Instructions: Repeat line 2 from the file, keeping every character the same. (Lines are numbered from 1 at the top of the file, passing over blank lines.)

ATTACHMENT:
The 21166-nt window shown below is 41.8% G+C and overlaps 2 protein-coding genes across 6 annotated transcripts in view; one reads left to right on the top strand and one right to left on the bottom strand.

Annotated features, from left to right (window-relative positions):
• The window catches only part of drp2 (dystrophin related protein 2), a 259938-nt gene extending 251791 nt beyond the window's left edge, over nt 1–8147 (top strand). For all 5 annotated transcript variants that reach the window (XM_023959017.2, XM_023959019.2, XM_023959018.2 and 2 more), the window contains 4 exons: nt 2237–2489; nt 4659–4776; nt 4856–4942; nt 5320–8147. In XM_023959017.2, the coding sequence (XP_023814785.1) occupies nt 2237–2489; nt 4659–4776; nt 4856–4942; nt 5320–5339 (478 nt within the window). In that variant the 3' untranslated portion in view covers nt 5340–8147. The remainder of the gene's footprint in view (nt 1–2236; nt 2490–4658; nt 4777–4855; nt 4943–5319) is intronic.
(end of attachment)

Annotated features, from left to right (window-relative positions):